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Dodd's Odds

Topics: Christopher Dodd , Incumbent , Incumbent Rule , National Journal column

My column for this week looks at whether Sen. Christopher Dodd was right to insist that "any certain prediction" of his defeat in 2010, had he chosen to run for reelection, "would be absurd." While the odds of an incumbent Senator coming back from a double-digit polling deficit this early are very long, there are a few examples that I review in the column.

Thanks to the pollsters I emailed and my Twitter "tweeps" for digging into their collective memories of Senate campaigns in the not-so-recent past.

Note: most of the poll results for past races cited in the column come from the subscriber-only archives of The Hotline, thus the lack of links. 

 

Comments
poughies:

Nice article... and I love the examples...

Two things, notice all of those examples were March and later. Wouldn't that make the argument that Dodd could have won as the campaign went on, a little stronger?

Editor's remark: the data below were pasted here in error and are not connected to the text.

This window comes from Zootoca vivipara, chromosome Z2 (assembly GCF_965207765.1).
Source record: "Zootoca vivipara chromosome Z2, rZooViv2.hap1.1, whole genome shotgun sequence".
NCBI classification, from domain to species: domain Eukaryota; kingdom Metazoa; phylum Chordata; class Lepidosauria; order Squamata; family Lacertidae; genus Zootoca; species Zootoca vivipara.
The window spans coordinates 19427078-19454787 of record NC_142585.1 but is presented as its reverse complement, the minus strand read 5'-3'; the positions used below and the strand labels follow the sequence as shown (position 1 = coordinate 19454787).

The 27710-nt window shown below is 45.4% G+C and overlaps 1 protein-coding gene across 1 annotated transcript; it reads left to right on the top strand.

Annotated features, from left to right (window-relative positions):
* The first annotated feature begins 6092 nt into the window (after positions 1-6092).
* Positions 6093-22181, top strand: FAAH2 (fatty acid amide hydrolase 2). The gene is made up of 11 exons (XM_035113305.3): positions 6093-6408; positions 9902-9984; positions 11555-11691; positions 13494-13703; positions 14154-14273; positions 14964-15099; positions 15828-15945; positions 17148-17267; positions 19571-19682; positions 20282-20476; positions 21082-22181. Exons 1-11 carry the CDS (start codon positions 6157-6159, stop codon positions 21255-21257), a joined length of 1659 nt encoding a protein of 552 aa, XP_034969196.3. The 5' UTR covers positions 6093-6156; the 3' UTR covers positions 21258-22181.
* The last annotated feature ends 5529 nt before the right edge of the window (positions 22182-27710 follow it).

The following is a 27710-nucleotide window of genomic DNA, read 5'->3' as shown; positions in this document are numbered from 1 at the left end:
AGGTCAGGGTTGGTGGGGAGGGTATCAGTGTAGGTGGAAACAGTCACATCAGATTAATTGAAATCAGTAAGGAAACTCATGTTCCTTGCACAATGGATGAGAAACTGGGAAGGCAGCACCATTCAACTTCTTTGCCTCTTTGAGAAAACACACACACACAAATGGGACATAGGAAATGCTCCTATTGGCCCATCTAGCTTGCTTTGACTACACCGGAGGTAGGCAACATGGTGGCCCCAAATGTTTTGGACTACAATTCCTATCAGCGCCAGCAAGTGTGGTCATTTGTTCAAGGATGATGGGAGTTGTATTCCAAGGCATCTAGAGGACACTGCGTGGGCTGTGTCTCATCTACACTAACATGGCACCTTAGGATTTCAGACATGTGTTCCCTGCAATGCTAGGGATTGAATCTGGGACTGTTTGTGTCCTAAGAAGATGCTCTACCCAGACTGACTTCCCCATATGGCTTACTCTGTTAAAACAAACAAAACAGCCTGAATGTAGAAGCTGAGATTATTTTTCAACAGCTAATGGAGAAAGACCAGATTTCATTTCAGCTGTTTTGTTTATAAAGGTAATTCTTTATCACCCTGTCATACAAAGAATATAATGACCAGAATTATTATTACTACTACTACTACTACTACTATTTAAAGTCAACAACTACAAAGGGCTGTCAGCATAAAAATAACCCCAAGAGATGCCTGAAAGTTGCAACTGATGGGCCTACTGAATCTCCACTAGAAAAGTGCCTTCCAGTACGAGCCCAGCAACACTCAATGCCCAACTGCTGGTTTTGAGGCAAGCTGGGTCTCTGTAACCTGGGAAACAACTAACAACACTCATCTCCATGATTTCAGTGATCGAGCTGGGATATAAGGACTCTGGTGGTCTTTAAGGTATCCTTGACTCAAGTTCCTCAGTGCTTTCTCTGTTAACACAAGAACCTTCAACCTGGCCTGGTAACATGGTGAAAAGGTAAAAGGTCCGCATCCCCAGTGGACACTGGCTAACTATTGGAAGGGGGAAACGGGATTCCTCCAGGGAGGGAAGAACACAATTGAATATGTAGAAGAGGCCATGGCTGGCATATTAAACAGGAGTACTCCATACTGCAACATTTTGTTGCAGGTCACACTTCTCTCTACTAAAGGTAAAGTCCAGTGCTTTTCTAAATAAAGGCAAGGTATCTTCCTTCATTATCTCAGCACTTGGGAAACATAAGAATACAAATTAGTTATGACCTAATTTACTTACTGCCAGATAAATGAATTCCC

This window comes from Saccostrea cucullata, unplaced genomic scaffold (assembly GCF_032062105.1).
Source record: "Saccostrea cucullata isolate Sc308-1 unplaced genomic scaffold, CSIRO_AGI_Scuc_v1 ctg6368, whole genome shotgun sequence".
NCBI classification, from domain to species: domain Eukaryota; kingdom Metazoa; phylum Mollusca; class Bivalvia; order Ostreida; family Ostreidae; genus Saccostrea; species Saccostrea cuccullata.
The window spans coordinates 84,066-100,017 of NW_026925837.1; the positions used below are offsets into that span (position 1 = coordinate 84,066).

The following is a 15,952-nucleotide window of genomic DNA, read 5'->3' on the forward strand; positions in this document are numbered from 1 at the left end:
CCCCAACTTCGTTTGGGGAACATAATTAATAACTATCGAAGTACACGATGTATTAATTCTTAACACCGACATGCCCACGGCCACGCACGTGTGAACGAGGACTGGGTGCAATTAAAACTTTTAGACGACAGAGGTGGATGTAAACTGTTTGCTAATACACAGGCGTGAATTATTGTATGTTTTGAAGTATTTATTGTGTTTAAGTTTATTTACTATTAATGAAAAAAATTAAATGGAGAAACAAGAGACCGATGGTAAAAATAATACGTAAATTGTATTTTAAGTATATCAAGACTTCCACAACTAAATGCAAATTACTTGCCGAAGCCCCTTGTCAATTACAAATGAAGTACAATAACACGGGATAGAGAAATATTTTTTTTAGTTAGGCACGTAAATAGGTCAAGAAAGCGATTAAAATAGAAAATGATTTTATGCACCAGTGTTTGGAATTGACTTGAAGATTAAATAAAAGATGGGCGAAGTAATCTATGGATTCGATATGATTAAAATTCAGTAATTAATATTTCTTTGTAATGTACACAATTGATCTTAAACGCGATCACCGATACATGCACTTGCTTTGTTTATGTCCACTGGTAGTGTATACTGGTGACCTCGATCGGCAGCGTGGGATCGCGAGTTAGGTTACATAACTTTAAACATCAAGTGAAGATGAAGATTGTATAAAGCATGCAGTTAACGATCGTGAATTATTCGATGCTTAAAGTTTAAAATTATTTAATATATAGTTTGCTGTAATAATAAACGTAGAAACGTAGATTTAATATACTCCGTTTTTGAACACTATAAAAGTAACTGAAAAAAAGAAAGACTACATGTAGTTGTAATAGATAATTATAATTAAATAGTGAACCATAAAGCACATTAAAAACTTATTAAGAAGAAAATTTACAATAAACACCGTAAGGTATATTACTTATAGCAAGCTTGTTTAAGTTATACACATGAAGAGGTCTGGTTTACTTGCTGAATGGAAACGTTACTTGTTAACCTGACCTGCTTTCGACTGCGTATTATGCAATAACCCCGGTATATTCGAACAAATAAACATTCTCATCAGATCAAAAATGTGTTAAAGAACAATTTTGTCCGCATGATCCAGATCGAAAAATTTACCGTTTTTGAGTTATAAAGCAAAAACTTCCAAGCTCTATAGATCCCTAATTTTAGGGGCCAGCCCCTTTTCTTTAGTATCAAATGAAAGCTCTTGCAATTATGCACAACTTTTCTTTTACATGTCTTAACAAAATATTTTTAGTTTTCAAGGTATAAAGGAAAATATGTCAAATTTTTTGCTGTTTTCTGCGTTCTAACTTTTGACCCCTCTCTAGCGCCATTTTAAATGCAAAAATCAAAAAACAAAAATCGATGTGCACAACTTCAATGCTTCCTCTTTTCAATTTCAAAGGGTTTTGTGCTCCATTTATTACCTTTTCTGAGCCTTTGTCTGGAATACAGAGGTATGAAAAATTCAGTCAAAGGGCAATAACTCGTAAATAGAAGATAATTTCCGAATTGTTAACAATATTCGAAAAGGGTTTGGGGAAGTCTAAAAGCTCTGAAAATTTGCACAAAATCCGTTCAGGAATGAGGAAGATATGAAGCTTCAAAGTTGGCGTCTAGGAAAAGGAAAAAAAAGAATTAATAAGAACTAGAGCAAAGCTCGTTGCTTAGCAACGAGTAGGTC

Also, the fact how few polls were taken in that election. How many polls do we have on Dodd now? Something like 15?

Man, have we far we have come.

Not that it matters, but one poll in January 2006 showed Tom Kean defeating Bob Menendez by 11 points.

http://www.realclearpolitics.com/epolls/2006/senate/nj/new_jersey_senate_race-10.html

That's one of the elections in recent years where the incumbent (granted suffering from the Wofford problem) came back numerous mid-single digit deficits.

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poughies:

came back, despite numerous polls throughout the campaign showing him down single digits.

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